have been greatly impacted by the Affordable Care Act, and most of those attending a U.S. House of Representatives committee hearing on Tuesday said the effects were
opinion, and in the opinion of many, President Obama’s signature legislation
has proven to be a disaster, especially for America’s small businesses,” Steve Chabot, chairman of the House Small Business Committee, said during his opening remarks.
Ranking Member Nydia Velazquez (D-NY) disputed Chabot's claim.
ago, the president signed into law the Affordable Care Act for the over 20
million people that have secured coverage," she said. "It has not been a disaster."
After panel remarks at the outset of the "Reimagining the Health Care Marketplace for America’s Small Businesses" hearing, the panel heard expert testimony.Thomas Secor, president of Durable Corp., a small Ohio-based manufacturer and distributor, testified on behalf of the National Small Business Association (NSBA). He said the substantial costs associated with the ACA are one of the most debilitating problems facing small businesses.
“Fewer and fewer small businesses, especially those with fewer than 50 employees, offer health insurance as an employee benefit,” Secor said. “This is not because they do not want to; it is because they simply cannot afford to offer a plan.”
Secor, who stopped offering health insurance to his employees in 2014 due to increased costs and the complicated task of shifting to an ACA-approved plan, said he now offers health care benefits thanks to a last-minute decision by the Obama Administration that let him continue to offer a non-ACA approved plan, but at a higher cost.
“Even with a non-ACA approved plan, our average total cost per employee has risen to 51.7 percent between 2013 and 2017,” he said.
According to the NSBA's 2015 Health Care Survey, keeping up with changes to the ACA’s mandates consumed an average of 13 hours per month – nearly four weeks’ worth of work each year.
The survey also revealed that 90 percent of respondents reported increases in their health plan premiums at their most recent renewal, with one in five small firms reporting premium increases of more than 20 percent, Secor said.
“It’s no wonder one in four firms are purposely not growing as a result of the ACA,” Secor said. “Complexity and uncertainty give rise to a system that inappropriately overshadows and often stifles the ability of business owners and individuals to succeed innovate and pursue entrepreneurship.”
Secor added that the Institute of Medicine estimates that the $105 billion dollars in annual waste in health care spending can be attributed to the lack of competition and excessive price variations.
Keith Hall, president and CEO of the National Association for the Self-Employed, said his organization represents more than 27 million self-employed business owners who with very few employees; about half of the businesses are home-based. Their average gross family income is about $90,000, which is right at the threshold for subsidies.
“As an example,
a family in Cheyenne, Wyoming, will pay about $14,000 a year for a Silver plan," Hall said.
"That’s about 16 percent of their income. We’ve (got to) concentrate on lowering
Although various incentives could be explored to reduce health care costs, Hall said it’s important to realize that no matter how affordable health care becomes, self-employed business owners will still pay 15.3 percent more for their health insurance due to the tax code.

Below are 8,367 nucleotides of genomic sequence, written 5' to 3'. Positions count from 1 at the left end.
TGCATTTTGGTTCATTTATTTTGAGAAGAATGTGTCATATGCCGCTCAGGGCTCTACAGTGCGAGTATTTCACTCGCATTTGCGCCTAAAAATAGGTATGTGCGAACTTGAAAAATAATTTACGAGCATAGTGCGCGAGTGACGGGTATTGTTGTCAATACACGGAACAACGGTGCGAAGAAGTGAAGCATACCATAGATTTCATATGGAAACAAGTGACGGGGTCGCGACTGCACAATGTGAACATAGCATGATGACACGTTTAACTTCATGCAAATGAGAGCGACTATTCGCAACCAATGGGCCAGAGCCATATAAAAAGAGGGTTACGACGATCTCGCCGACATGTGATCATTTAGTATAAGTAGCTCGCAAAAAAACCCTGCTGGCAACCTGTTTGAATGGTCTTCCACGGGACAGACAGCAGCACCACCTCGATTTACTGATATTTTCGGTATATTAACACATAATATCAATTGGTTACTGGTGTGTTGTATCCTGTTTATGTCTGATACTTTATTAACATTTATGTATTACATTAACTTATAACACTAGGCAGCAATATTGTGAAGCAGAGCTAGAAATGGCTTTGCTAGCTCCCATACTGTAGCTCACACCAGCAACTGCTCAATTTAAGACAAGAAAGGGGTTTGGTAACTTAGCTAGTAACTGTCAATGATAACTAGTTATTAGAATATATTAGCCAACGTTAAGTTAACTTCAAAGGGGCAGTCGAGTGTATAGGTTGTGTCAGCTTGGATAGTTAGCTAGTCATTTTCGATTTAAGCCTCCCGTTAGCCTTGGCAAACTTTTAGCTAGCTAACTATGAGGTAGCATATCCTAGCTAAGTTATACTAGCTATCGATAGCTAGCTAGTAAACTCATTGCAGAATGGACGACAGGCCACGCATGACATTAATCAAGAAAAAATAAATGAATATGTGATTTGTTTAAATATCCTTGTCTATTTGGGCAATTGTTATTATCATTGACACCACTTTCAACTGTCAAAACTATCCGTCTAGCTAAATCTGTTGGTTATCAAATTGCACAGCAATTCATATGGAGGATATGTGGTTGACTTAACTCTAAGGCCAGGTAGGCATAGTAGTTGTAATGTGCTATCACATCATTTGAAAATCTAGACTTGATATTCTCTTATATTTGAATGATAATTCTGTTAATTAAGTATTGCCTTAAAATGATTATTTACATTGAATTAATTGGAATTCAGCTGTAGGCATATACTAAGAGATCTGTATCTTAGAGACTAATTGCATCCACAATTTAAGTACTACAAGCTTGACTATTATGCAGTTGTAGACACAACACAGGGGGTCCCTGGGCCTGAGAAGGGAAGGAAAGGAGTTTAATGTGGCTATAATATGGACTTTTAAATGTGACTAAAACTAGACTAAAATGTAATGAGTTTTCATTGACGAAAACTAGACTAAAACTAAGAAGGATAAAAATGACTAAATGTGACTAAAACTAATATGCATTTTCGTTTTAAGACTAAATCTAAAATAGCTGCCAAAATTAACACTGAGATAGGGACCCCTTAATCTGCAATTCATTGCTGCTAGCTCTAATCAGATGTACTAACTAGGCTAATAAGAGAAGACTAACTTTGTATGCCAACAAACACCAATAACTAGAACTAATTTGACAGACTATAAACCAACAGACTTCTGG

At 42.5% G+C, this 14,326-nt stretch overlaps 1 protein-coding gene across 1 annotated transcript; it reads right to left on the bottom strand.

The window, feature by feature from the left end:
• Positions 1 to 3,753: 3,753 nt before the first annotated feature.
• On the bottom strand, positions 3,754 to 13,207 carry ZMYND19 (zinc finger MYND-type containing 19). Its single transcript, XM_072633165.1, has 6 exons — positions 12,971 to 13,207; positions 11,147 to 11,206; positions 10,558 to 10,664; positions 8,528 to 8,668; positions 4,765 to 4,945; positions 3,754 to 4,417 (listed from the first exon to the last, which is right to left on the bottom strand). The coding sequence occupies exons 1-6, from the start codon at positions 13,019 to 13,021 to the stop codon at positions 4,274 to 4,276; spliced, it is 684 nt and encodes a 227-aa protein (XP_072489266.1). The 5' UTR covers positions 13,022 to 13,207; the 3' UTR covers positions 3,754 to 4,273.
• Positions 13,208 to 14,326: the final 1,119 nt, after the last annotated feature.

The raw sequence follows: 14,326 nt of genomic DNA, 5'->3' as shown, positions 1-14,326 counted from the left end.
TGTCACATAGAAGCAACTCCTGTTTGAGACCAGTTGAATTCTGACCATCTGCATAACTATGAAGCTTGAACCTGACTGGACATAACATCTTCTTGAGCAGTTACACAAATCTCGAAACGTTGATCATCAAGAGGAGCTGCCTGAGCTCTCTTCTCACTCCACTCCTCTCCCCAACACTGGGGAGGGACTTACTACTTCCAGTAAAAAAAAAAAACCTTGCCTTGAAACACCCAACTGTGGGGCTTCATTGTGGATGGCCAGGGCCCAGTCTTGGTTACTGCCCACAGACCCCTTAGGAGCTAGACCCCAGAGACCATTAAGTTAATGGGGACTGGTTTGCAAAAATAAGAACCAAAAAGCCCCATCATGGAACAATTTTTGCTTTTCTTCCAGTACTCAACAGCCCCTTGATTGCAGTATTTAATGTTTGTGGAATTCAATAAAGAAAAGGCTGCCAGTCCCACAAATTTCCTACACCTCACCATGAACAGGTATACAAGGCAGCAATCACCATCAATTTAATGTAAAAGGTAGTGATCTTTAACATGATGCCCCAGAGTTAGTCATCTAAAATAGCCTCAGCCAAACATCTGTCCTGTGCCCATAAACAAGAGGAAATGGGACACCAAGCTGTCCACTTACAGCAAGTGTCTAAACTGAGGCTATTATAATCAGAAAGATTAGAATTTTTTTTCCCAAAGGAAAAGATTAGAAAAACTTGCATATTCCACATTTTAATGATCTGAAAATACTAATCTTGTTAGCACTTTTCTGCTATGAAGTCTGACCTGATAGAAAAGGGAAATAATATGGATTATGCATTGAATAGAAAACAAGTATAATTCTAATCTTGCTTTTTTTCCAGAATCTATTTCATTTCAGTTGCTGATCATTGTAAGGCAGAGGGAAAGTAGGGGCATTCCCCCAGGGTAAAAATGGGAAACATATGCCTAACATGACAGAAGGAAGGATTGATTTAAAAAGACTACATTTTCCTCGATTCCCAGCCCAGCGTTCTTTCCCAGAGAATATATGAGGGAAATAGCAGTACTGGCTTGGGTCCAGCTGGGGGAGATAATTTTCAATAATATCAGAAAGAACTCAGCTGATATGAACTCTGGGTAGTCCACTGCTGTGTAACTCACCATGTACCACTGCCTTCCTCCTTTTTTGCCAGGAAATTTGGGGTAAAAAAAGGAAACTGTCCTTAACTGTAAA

“That just doesn’t make sense to me,” Hall said. “The reason is their health insurance is not deductible as a business expense. This is easy to fix. Congress can just move the deduction off of page one of their tax returns over to the Schedule C. That saves 15 percent right here, right now.”
Hall said that while other measures that could make health care more affordable for self-employed business owners might be quite complex, he simply wants a fair playing field for those he represents.
“My only formal request is that those self-employed business owners have exactly the same rules as big businesses do,” Hall said. “If big businesses get a deduction for their health insurance costs, small businesses should as well.”
Kevin Kuhlman, director of Legislative Affairs at the National Federation of Independent Business (NFIB), also testified during the hearing, saying the NFIB conducted four scientific research surveys following implementation of the ACA.
The surveys showed that the costs associated with the ACA for small businesses outweighed the benefits and led to increased compliance burdens and decreased flexibility, Kuhlman said.
“These consequences led to a significant 25 percent reduction in the offer rate for small businesses between 2010 and 2015,” he said. “For the first time, fewer than 30 percent of businesses offered health insurance to their employees in 2015. Small business was clearly an afterthought during ACA consideration and implementation.”
New insurance requirements and taxes imposed on both the individual and employer markets drove up plan costs, which were passed on to small business owners and employees.
Fortunately, in 2015, Congress approved temporary relief from two of the taxes created in the law in late 2015, Kuhlman said. But the health insurance tax, which costs small businesses and employees an additional $400 per family, resumes in 2018, and the "Cadillac" tax on high-cost group plans Congress halted for two years is set to be implemented in 2020.
“As Congress considers a partial repeal of the ACA through reconciliation and a repair of the health insurance markets, please prioritize affordability, flexibility and predictability for small businesses,” Kuhlman said. “Health reform that works for small business will work for the rest of the country.”